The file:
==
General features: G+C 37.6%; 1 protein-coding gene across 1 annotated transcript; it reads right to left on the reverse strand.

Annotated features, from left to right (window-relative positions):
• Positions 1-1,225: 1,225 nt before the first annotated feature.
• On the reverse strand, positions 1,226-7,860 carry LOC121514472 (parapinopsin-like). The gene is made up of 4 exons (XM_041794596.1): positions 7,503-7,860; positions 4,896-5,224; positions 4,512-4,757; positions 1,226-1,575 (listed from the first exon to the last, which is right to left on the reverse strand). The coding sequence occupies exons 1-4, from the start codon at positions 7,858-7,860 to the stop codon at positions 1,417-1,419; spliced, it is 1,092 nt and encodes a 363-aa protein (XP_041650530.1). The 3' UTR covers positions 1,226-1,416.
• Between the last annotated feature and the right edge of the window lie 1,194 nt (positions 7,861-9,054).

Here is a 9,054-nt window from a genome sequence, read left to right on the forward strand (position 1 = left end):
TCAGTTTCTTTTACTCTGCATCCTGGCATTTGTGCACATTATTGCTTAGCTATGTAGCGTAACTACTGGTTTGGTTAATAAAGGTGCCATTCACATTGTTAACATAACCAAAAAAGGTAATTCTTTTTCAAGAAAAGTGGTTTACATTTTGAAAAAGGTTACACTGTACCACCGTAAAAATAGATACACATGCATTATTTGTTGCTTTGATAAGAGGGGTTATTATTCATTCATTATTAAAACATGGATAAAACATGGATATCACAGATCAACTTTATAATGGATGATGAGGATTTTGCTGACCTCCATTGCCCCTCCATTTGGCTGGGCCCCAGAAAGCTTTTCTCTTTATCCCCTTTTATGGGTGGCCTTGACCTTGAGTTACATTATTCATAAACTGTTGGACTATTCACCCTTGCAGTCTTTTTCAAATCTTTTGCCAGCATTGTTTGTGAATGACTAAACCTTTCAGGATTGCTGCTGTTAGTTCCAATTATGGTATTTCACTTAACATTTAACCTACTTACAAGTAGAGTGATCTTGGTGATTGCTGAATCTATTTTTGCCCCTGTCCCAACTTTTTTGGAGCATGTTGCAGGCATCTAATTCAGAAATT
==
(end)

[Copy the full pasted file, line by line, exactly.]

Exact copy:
General features: G+C 37.6%; 1 protein-coding gene across 1 annotated transcript; it reads right to left on the reverse strand.

Annotated features, from left to right (window-relative positions):
• Positions 1-1,225: 1,225 nt before the first annotated feature.
• On the reverse strand, positions 1,226-7,860 carry LOC121514472 (parapinopsin-like). The gene is made up of 4 exons (XM_041794596.1): positions 7,503-7,860; positions 4,896-5,224; positions 4,512-4,757; positions 1,226-1,575 (listed from the first exon to the last, which is right to left on the reverse strand). The coding sequence occupies exons 1-4, from the start codon at positions 7,858-7,860 to the stop codon at positions 1,417-1,419; spliced, it is 1,092 nt and encodes a 363-aa protein (XP_041650530.1). The 3' UTR covers positions 1,226-1,416.
• Between the last annotated feature and the right edge of the window lie 1,194 nt (positions 7,861-9,054).

Here is a 9,054-nt window from a genome sequence, read left to right on the forward strand (position 1 = left end):
TCAGTTTCTTTTACTCTGCATCCTGGCATTTGTGCACATTATTGCTTAGCTATGTAGCGTAACTACTGGTTTGGTTAATAAAGGTGCCATTCACATTGTTAACATAACCAAAAAAGGTAATTCTTTTTCAAGAAAAGTGGTTTACATTTTGAAAAAGGTTACACTGTACCACCGTAAAAATAGATACACATGCATTATTTGTTGCTTTGATAAGAGGGGTTATTATTCATTCATTATTAAAACATGGATAAAACATGGATATCACAGATCAACTTTATAATGGATGATGAGGATTTTGCTGACCTCCATTGCCCCTCCATTTGGCTGGGCCCCAGAAAGCTTTTCTCTTTATCCCCTTTTATGGGTGGCCTTGACCTTGAGTTACATTATTCATAAACTGTTGGACTATTCACCCTTGCAGTCTTTTTCAAATCTTTTGCCAGCATTGTTTGTGAATGACTAAACCTTTCAGGATTGCTGCTGTTAGTTCCAATTATGGTATTTCACTTAACATTTAACCTACTTACAAGTAGAGTGATCTTGGTGATTGCTGAATCTATTTTTGCCCCTGTCCCAACTTTTTTGGAGCATGTTGCAGGCATCTAATTCAGAAATT